When we switch into REM sleep, our breathing becomes more rapid, irregular, and shallow, our eyes jerk rapidly in various directions, and our limb muscles become temporarily paralyzed. Our heart rate increases, our blood pressure rises, and males develop penile erections. When people awaken during REM sleep, they often describe bizarre and illogical tales – dreams.

http://www.ninds.nih.gov/disorders/brai ... _sleep.htm

And researchers have noted higher cerebral oxygen consumption during REM....
During rapid-eye-movement (REM) sleep in adult subjects, the cerebral metabolic rate of oxygen consumption (CMRO) is as high as that during wakefulness.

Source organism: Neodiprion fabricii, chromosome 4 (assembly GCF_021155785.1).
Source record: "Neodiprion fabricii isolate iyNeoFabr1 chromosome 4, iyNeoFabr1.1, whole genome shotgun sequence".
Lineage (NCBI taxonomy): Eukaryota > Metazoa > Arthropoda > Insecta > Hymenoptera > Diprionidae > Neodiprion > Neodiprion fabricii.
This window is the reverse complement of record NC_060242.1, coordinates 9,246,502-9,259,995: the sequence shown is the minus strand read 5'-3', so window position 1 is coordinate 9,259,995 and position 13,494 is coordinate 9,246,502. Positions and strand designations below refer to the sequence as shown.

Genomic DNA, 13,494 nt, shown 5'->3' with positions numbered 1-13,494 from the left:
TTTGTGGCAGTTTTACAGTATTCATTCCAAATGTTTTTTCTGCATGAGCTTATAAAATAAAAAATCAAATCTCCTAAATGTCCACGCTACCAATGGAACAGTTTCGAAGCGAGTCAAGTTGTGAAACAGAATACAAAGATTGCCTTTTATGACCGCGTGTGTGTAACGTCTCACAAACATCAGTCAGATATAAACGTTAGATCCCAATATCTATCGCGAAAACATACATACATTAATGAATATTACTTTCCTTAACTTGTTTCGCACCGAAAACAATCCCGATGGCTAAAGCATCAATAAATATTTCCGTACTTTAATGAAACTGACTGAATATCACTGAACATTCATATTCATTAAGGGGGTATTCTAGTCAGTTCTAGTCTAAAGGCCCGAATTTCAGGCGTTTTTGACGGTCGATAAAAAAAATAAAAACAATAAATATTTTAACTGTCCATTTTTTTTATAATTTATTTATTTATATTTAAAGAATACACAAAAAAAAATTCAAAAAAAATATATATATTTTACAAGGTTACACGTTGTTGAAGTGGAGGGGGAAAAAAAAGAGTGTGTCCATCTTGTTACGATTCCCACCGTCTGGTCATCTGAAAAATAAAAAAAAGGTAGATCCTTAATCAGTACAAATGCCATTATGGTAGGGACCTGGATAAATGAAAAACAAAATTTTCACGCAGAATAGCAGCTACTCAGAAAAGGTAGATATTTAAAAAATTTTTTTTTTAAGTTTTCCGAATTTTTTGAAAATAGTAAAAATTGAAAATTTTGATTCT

http://onlinelibrary.wiley.com/doi/10.1 ... 0521.x/pdf

You can see why there's more O2 needed during REM...REM sleep is active sleep.
cheer
Husband dx RRMS 3/07
dx dual jugular vein stenosis (CCSVI) 4/09
http://ccsviinms.blogspot.com
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Postby 1eye » Thu Oct 14, 2010 11:02 am

When I was a young buck, my friend Ian was into brain stuff for the psych major and I was into analogue electronics. We found an op-amp circuit for the low frequencies, with silver electrodes, and he wanted to use it for biofeedback. I built two, but I don't know if either one still exists. They would be ideal, though, for sleep measurements. I think I still don't dream. I don't remember them, but maybe it's because I never get waked up. I dunno. Think I'll try to find one of those machines. Definitely *no* male (can't be a female one) penile erections.
"Try - Just A Little Bit Harder" - Janis Joplin
CCSVI procedure Albany Aug 2010